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able accept adopted advantage affairs America answer appear appointment Assembly attend become believe called cause characters circumstances communication conceive conduct Congress consequence consideration considered constitution convention DEAR SIR decided desire Dined doubt drank duties effect equally established execution expected express favor federal feel follow former friends give given hand happy honor hope House important interest kind land late less letter live manner March matter means measure meeting ment mentioned mind MOUNT VERNON nature necessary never object obliged observe obtain occasion offer opinion opposition passed perhaps person pleasure political present President probably produce proper proposed question reason received regard represented respect returned Senate sentiments situation soon taken thing thought tion treaty Union United Virginia Washington whole wish York
Page 381 - In this conflict of emotions, all I dare aver, is, that it has been my faithful study to collect my duty from a just appreciation of every circumstance by which it might be affected.
Page 384 - Such being the impressions under which I have, in obedience to the public summons, repaired to the present station, it would be peculiarly improper to omit in this first official act my fervent supplications to that Almighty Being who rules over the universe; who presides in the councils of nations; and whose Providential aid can supply every human defect...
Page 456 - To be prepared for war is one of the most effectual means of preserving peace. A free people ought not only to be armed, but disciplined ; to which end, a uniform and...
Page 282 - No colony in America was ever settled under such favorable auspices as that which has just commenced at Muskingum.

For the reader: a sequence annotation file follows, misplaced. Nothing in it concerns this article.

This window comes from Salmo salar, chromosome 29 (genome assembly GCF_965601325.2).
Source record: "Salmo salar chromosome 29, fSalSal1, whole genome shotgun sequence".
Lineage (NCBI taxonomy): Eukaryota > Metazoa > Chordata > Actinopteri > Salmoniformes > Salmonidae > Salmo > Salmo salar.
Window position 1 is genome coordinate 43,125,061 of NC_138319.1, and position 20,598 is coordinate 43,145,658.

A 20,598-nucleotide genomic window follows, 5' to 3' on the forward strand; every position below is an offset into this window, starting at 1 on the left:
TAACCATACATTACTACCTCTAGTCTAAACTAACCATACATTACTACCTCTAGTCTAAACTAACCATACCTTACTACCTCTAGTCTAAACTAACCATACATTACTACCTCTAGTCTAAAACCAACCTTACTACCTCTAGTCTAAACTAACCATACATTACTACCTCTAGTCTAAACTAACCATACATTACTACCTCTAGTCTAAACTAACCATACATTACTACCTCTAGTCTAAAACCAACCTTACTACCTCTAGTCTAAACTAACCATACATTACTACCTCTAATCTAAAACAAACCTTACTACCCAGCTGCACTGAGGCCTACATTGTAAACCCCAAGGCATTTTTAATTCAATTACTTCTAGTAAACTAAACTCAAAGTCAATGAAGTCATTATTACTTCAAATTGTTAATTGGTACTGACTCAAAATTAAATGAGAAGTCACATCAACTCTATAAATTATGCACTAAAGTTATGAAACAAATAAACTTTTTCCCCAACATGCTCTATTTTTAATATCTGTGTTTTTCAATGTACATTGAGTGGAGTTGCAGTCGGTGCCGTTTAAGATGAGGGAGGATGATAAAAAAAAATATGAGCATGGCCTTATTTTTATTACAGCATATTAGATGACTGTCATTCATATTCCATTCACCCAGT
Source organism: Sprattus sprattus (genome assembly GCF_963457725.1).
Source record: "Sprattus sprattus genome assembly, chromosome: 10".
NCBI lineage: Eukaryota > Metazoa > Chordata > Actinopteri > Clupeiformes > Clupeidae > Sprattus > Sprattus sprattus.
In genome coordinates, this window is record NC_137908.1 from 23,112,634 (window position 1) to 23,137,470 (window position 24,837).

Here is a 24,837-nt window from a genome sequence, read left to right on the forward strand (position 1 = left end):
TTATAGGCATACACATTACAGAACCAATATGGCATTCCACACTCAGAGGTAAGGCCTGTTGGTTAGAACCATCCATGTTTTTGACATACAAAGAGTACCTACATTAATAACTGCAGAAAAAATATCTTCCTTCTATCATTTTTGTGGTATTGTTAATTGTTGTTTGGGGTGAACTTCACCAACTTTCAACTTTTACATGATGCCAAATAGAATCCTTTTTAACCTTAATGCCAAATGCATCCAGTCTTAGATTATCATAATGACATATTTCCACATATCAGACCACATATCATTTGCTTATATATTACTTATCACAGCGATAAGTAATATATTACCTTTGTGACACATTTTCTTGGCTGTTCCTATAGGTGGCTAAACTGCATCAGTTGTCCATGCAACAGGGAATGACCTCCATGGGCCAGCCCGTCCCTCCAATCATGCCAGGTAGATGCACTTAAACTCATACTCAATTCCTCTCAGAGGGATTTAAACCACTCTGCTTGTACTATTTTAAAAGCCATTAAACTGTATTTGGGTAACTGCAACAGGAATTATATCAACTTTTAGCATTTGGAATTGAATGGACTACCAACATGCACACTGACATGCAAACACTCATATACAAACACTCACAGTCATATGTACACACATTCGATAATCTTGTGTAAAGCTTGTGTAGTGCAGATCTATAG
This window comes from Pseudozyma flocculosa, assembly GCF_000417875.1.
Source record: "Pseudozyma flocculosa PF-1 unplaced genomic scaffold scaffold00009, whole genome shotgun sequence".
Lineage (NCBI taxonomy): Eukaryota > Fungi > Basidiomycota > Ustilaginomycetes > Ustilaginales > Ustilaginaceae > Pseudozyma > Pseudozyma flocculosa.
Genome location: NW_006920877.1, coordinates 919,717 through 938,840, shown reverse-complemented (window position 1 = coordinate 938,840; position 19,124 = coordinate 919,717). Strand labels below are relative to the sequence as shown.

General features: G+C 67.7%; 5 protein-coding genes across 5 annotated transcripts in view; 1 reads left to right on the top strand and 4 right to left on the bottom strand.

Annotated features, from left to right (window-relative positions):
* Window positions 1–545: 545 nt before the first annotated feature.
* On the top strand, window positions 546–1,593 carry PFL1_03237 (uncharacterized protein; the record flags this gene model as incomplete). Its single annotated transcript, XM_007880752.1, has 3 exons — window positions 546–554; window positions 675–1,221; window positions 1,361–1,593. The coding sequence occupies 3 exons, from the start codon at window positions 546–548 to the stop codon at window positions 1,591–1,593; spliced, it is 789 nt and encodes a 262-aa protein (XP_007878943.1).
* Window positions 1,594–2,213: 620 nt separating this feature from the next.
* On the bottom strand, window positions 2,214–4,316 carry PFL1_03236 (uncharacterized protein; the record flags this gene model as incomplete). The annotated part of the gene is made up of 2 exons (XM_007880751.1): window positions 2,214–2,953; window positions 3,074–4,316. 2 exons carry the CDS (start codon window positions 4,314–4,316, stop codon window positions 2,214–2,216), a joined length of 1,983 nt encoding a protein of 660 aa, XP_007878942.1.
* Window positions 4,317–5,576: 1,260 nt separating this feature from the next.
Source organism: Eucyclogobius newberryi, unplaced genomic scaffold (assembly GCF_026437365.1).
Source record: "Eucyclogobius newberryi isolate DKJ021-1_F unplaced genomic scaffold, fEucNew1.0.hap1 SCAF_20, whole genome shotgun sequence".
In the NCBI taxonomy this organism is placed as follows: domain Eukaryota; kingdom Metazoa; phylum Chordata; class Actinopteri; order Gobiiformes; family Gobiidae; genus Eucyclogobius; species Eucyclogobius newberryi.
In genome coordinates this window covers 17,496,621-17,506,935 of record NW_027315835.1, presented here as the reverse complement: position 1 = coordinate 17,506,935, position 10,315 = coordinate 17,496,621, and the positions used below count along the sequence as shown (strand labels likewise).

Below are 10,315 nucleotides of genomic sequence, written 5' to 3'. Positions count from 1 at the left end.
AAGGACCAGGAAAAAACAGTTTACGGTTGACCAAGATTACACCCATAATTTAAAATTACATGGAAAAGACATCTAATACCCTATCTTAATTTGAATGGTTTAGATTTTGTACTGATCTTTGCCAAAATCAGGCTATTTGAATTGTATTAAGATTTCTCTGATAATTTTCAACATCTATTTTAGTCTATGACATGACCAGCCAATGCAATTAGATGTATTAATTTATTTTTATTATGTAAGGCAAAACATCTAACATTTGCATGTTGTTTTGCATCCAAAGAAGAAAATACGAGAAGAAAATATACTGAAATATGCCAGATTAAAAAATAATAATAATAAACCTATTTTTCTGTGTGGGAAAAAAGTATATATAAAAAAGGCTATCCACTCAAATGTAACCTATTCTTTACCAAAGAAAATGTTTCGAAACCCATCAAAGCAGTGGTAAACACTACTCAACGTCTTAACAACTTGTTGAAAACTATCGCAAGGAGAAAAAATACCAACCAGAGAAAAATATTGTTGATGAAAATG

Page 62 - I never mean, unless some particular circumstances should compel me to it, to possess another slave by purchase, it being among my first wishes to see some plan adopted by which slavery in this country may be abolished by law.
Page 383 - ... of former instances, or by an affectionate sensibility to this transcendent proof of the confidence of my fellowcitizens, and have thence too little consulted my incapacity as well as disinclination for the weighty and untried cares before me, my error will be palliated by the motives which misled me, and its consequences be judged by my country, with some share of the partiality in which they originated.
Page 474 - That Congress have no authority to interfere in the emancipation of slaves, or in the treatment of them in any of the States; it remaining with the several States alone to provide rules and regulations therein, which humanity and true policy may require.
Page 77 - You talk, my good sir, of employing influence to appease the present tumults in Massachusetts. I know not where that influence is to be found, or, if attainable, that it would be a proper remedy for the disorders. Influence is not government. Let us have a government by which our lives, liberties and properties will be secured, or let us know the worst at once.
Page 385 - ... genuine maxims of an honest and magnanimous policy, and the solid rewards of public prosperity and felicity ; since we ought to be no less persuaded that the propitious smiles of Heaven can never be expected on a nation that disregards the eternal rules of order and right, which Heaven itself has ordained ; and since the preservation of the sacred fire of liberty, and the destiny of the republican model of government, are justly considered as deeply, perhaps as finally staked, on the experiment...